The United States did not recognise a criminal responsibility based upon the status of an individual as a Commanding General of troops, but did recognise the criminal liability attached to a Commanding General for the improper exercise of that command. The United States had defined the criminal liability of individuals offending against the Laws of War in the War Department Publication, Rules of Land Warfare, FM 27-10, Section 345. 1, wherein criminal liability was defined and limited to individuals and organisations who violated the accepted laws and customs of war.

Under this section, the liability for war crimes was imposed on the persons who committed them and on the officers who ordered the commission thereof. The war crime of a subordinate, committed without the order authority or knowledge of the superior officer, was not the war crime of the superior officer.

Not only was there no proof of the criminal responsibility of General Yamashita for the alleged offences ; witnesses for the Defence had testified that no orders directing or authorising the commission of the alleged acts were issued by General Yamashita or by his headquarters, that no reports of any of the acts were received by General Yamashita or his headquarters, that under the circumstances General Yamashita and the members of his staff were absorbed in the duties incident to combat to the exclusion of other duties normally performed by an army headquarters, and that the proper functioning of General Yamashita and his staff officers was complicated by enemy action, disabling and destruction of supply lines, lines of communication and motor equipment, the lack of gas and oil for the operation of the vehicles which were not damaged, and the consequent impossibility to keep advised of the administrative functioning of his command.

General Yamashita, testifying as a witness in his own behalf, had denied that he issued any orders directing the commission of any act of atrocity, that he received any report of the commission of such acts, that he had any knowledge whatsoever of the commission of such acts, that he permitted such acts to be perpetrated, or that he condoned the commission of such acts.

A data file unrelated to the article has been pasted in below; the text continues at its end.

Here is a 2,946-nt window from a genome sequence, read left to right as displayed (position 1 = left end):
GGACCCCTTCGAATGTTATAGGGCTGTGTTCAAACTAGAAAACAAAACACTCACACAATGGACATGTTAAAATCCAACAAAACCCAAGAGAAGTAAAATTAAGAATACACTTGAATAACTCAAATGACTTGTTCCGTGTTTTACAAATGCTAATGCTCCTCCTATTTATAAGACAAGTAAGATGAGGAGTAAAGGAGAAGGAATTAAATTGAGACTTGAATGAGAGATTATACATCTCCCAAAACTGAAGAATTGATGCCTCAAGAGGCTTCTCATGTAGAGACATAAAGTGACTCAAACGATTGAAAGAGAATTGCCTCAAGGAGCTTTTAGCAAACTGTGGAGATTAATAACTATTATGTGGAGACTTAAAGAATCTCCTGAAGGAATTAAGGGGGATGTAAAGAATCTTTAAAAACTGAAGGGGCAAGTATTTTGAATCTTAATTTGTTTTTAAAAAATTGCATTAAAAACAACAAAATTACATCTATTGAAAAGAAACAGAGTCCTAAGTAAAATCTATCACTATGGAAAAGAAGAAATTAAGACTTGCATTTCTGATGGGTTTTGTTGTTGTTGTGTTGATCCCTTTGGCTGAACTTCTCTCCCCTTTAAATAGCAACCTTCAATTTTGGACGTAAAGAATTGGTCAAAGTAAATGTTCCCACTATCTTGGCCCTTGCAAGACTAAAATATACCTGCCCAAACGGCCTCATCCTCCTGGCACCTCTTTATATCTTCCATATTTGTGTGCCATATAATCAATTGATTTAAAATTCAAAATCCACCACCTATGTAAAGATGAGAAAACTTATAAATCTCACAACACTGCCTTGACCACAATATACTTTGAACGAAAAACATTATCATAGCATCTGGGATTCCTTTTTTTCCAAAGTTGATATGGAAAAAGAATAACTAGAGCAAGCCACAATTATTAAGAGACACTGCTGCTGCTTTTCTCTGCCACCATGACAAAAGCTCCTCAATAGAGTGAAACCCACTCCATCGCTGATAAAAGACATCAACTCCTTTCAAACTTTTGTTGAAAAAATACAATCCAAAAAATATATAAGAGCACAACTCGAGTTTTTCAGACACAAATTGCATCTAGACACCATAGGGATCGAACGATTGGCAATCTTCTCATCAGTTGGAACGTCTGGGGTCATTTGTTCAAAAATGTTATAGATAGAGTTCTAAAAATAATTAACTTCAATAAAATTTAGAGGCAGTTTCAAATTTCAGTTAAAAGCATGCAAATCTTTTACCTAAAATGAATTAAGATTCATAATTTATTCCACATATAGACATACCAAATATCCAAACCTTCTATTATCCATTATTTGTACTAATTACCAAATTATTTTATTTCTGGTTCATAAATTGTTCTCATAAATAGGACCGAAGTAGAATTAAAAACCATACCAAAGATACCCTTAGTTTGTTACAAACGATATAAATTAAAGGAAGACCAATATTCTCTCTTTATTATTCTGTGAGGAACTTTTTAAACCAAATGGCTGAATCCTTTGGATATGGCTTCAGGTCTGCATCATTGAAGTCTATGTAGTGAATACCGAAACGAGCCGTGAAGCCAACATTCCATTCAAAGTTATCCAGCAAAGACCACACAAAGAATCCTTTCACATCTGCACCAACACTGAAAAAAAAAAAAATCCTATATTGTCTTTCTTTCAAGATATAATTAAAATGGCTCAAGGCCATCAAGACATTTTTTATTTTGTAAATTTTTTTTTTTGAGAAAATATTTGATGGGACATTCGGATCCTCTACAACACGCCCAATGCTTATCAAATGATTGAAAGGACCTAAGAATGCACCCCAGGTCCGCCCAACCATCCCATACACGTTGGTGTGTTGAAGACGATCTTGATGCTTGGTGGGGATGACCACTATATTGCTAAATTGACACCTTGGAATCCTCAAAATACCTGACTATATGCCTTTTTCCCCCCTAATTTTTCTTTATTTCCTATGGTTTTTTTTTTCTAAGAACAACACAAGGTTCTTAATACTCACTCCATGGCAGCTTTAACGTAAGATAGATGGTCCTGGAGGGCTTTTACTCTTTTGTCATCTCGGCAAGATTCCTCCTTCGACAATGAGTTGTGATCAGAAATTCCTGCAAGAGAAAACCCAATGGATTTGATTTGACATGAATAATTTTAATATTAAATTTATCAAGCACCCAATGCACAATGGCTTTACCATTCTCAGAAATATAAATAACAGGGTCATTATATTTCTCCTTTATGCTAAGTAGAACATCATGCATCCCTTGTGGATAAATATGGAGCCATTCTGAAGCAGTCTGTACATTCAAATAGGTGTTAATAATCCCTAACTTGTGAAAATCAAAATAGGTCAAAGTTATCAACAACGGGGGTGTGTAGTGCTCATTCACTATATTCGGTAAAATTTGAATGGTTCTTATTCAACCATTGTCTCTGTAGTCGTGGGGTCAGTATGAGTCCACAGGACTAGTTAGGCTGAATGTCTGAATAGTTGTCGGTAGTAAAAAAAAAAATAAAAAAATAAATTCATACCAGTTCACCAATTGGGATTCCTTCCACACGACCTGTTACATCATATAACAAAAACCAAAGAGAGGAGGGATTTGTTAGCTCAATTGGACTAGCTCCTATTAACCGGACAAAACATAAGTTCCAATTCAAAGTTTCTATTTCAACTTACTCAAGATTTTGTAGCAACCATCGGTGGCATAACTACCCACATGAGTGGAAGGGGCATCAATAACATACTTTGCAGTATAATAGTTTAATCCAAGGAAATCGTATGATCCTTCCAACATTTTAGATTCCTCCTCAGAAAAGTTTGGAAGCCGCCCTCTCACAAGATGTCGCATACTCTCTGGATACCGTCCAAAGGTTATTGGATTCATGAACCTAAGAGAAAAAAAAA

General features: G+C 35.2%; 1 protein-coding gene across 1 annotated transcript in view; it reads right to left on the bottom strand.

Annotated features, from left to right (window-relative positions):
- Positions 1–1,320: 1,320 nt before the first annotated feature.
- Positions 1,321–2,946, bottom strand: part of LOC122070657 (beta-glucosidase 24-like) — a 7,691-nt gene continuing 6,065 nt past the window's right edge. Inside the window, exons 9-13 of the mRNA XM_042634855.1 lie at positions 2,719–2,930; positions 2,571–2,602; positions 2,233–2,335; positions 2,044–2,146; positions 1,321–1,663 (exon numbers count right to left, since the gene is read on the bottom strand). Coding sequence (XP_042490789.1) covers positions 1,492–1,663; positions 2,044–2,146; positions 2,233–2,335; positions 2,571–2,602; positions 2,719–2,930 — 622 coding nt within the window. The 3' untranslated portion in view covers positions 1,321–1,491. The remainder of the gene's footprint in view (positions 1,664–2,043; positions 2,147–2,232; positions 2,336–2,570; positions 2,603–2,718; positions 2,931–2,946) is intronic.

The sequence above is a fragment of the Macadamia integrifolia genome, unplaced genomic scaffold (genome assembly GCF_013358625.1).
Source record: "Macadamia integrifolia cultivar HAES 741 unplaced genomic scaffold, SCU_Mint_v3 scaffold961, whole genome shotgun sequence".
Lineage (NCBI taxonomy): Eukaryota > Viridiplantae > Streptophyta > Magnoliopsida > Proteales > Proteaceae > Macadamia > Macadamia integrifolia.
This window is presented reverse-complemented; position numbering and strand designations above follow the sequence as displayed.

The Prosecution claimed that the principal contentions as between the Defence and the Prosecution were as to whether or not the accused failed to perform a duty which he owed as commander of armed forces in the Philippines, and as to whether or not such a failure would constitute a violation of the Laws of War.

The accused had acknowledged that he was under a duty under International Law to control his troops so that they would not commit wrongful acts, that if commanding officer ordered, permitted or condoned the crime which was committed by his troops or his subordinate, then that commanding officer would be subject to criminal punishment under the military law of Japan, and that if he took all possible means to prevent the crime committed by his troops or his subordinate, and yet that crime was committed, then the commanding officer, despite all of the efforts which he made, would bear administrative responsibility to his superiors.

The Prosecution underlined the fact that so far as the Laws of War were concerned there was no such distinction between criminal responsibility and administrative responsibility. If an act constituted a violation of the laws of war the death penalty might be assessed irrespective of whether or not under the military laws of the nation involved or in civil law there would or would not be a criminal responsibility.